Yesterday a friend walked into my office and said Aaja Prem Geet 2 herna jaane ma. 2:30 ko ticket book gareko chhu. Jaane ho? I handed him the review of the movie published in Kantipur the same day. It was not a very good review. Mero girlfriend le pani asti hereko, ramro chhaina re, someone added. He then dropped the idea of watching the movie.
Today again the same friend came in my office, sat in front of me and showed me a ticket. Aaja pani timle mind change garchhau bhanera maile ta ticket nai kinera aako. 2:30 kai show herne. When he was about to leave at 2:10, I asked him if I could also tag along. I must say he was taken aback. But without wasting any time, we hurried to City Center. After a few minutes in the queue, I was able to get a ticket that someone else had already bought. (The seat was marked SOLD but the ticket girl still gave it to me. I don’t know how that was possible. But I didn’t care. I got a ticket when the hall was housefull!)
One thing I like about Big Cinema is the size of the screen—it’s big. I mean it. And if you’re in the fourth row from the screen, it gets even bigger. Last time I watched a movie in Big Cinema was Mr Joe B Carvalho (read my review of Mr Joe B Carvalho here). They showed a short clip about the quality of the sound of the theater before the movie began. It was very loud. A guy sitting next to me was saying to his friend Hamro kaan ko jaali futeko bhaye hall le jimma linchha? Big Cinema people, if you’re reading this, we get that your theater has good sound system, no need to show off with that ear-piercing music.
The movie starts with a speech a man is giving to an audience in Mandalay, Myanmar about Nepal and Nepali people, about how the Gurkha people came and settled in Burma but still have Nepal in their hearts. Wait, Mandalay? I’ve heard that name before. My father often talks about that place. We have many relatives there. And my parents are planning to visit Burma next year. So the movie immediately had all my attention.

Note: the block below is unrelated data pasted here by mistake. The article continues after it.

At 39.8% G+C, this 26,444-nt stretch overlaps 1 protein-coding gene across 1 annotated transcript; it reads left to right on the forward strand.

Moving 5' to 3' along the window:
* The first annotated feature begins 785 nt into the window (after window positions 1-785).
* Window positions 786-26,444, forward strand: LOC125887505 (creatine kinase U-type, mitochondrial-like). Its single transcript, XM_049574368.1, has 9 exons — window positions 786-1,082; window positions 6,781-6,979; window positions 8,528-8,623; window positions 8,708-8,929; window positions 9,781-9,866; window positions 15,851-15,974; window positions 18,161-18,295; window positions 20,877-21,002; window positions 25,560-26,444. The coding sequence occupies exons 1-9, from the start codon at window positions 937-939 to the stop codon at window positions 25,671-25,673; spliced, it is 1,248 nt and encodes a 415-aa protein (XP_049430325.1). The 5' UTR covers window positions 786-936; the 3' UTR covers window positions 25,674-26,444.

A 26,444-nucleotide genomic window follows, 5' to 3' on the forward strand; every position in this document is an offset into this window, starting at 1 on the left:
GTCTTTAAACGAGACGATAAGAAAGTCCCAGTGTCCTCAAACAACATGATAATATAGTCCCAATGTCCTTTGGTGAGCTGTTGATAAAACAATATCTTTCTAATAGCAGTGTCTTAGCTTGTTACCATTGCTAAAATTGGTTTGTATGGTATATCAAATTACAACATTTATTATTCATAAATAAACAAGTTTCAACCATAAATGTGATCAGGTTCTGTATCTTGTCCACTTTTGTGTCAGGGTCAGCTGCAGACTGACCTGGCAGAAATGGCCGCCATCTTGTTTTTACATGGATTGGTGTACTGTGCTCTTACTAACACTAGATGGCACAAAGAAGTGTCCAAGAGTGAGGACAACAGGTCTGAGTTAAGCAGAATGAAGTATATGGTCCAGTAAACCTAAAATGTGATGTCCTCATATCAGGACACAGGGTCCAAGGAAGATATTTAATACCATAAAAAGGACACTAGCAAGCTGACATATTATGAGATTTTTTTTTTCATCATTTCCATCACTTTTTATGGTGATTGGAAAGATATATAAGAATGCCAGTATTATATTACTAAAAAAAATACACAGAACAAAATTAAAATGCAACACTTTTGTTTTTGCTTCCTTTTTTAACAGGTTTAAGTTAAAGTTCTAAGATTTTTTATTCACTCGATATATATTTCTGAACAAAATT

As the name suggests, the movie is about Prem (Pradeep Khadka) and Geet (Aaslesha Thakuri) and their love story. Geet was born in Myanmar but lives in Thailand with her uncle. She wants to visit the homeland of her grandmother. So one day, she decides to go Nepal alone. Here she meets our boy Prem. He takes her to Pokhara, Lumbini and Rara. During this travel, Prem starts to have feelings for her. He doesn’t know if the feeling is mutual. When Geet goes back to Thailand, Prem decides to go in search of her to tell her how he feels for her. After all, love has no boundaries, right? And this is how the movie moves forward.
Pradeep Khadka was good in his character of mischievous, and funny Prem in the first half, and the serious-lover-boy-who-would-do-anything-for-his-love Prem in the second half. I thought he looked like Neymar after that hair cut in the movie. I was disappointed in Thakuri though. Maybe the hype was too big. Trying to keep things real, she has tried to capture the Burmese way of talking but at times her dialogues felt awkward and not natural. But maybe that is how the people of Myanmar talk, you could argue. I talk to my relatives in Myanmar almost every week. And I can tell you, they don’t talk like that, at least not to me and my family.
There are many plot holes and WTF moments in the movie too. The most notable one was the scene where a guy tries to stop Prem and Geet at some point in a highway saying Agadi najanus, Trishuli ma thulo aandhi aaudai chha. We’re then neither shown Trishuli nor and any storm. This scene was totally unnecessary and has no relevance in the entire movie. Geet dancing and shouting Buddha bhagawan hamro Nepal ma janminu bhako also did not do any good to the plot. I think it sounded forced. Geet’s grandmother giving her the blessing Prem le timi lai khojdai yeha aaipugos was too filmy. Our hero learns some form of martial arts in a matter of weeks (it’s not mentioned in the movie but that’s what I gathered) and challenges our villain, a champion, for a one-on-one fight. Really? And the villain Angadh (Santosh Sen)—what do I say about him? He fights good. But the reason he turns villain in our lovebird’s lives was very poor. The makers should have done better in giving the villain a strong backstory.
The music in the movie is very good though. Rohit John Chhetri’s Bistarai was my favourite. The songs do not disrupt the flow of the movie. And they have been beautifully shot in beautiful locations. The title song was also very good. Rohit John Chhetri and Shreya Sotang have done a fabulous job. I felt the video could’ve been better though. Well, watch the song and you decide for yourself.
If you can ignore some awkward acting, and some plot holes, Prem Geet 2 is very watchable. I can’t say if you’ll like it more than Prem Geet, but you’ll probably come out of the theater saying film ramro raichha. I walked out of the theater thinking Yo Dashain ma Upper Mustang jaane ki Rara, tension po bho.
Overall rating: 6/10